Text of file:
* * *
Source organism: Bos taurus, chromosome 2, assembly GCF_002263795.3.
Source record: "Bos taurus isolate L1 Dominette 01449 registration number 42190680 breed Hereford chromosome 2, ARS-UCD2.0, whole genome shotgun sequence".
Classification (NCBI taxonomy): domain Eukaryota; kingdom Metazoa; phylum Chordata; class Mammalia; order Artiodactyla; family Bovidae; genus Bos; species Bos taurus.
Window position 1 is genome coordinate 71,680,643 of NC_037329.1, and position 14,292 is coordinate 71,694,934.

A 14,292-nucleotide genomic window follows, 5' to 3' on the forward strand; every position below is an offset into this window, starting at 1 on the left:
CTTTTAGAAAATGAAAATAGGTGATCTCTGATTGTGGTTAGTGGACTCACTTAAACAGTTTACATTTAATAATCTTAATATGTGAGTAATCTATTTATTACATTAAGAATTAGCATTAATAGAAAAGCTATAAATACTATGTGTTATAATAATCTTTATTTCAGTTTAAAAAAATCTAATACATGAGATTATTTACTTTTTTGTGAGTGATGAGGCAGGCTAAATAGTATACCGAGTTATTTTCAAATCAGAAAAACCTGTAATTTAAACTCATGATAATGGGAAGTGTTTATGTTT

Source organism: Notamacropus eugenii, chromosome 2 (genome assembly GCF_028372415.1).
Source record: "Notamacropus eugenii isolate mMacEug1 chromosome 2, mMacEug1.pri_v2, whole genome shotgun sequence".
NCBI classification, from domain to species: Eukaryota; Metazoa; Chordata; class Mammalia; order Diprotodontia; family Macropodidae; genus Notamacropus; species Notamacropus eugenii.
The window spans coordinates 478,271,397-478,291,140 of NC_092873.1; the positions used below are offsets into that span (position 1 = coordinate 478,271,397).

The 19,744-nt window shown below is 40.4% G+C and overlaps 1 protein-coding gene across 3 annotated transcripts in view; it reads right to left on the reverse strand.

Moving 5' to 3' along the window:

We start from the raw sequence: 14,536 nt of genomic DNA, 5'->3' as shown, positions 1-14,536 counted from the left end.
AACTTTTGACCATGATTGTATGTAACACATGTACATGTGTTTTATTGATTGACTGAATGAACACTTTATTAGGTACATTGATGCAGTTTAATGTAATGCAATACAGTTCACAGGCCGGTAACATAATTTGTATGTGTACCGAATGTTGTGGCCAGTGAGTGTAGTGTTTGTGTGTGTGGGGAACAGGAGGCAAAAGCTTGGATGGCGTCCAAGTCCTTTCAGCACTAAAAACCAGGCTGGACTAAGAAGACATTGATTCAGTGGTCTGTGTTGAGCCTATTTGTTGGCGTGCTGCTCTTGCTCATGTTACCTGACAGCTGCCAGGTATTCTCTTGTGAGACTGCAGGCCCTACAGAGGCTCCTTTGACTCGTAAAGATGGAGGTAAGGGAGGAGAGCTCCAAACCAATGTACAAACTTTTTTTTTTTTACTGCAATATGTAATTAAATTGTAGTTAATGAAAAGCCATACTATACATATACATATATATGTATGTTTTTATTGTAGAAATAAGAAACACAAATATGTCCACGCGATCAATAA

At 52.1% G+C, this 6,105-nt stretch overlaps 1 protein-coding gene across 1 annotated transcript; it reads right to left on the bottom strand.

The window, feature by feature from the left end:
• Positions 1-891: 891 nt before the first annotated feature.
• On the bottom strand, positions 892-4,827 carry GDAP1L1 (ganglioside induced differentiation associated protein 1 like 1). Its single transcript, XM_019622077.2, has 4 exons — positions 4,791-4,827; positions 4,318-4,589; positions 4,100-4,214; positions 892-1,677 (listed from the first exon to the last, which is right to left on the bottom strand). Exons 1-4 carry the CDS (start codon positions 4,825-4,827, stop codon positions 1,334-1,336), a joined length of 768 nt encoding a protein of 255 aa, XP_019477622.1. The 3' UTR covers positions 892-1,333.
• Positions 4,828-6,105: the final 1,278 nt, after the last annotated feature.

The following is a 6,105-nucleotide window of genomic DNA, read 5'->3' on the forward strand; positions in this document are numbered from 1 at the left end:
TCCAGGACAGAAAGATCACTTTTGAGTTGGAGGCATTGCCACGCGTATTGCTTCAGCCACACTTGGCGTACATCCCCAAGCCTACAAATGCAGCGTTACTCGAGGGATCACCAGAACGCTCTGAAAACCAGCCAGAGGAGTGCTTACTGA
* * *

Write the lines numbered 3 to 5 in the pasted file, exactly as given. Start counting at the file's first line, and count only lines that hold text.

Classification (NCBI taxonomy): domain Eukaryota; kingdom Metazoa; phylum Chordata; class Mammalia; order Artiodactyla; family Bovidae; genus Bos; species Bos taurus.
Window position 1 is genome coordinate 71,680,643 of NC_037329.1, and position 14,292 is coordinate 71,694,934.

A 14,292-nucleotide genomic window follows, 5' to 3' on the forward strand; every position below is an offset into this window, starting at 1 on the left: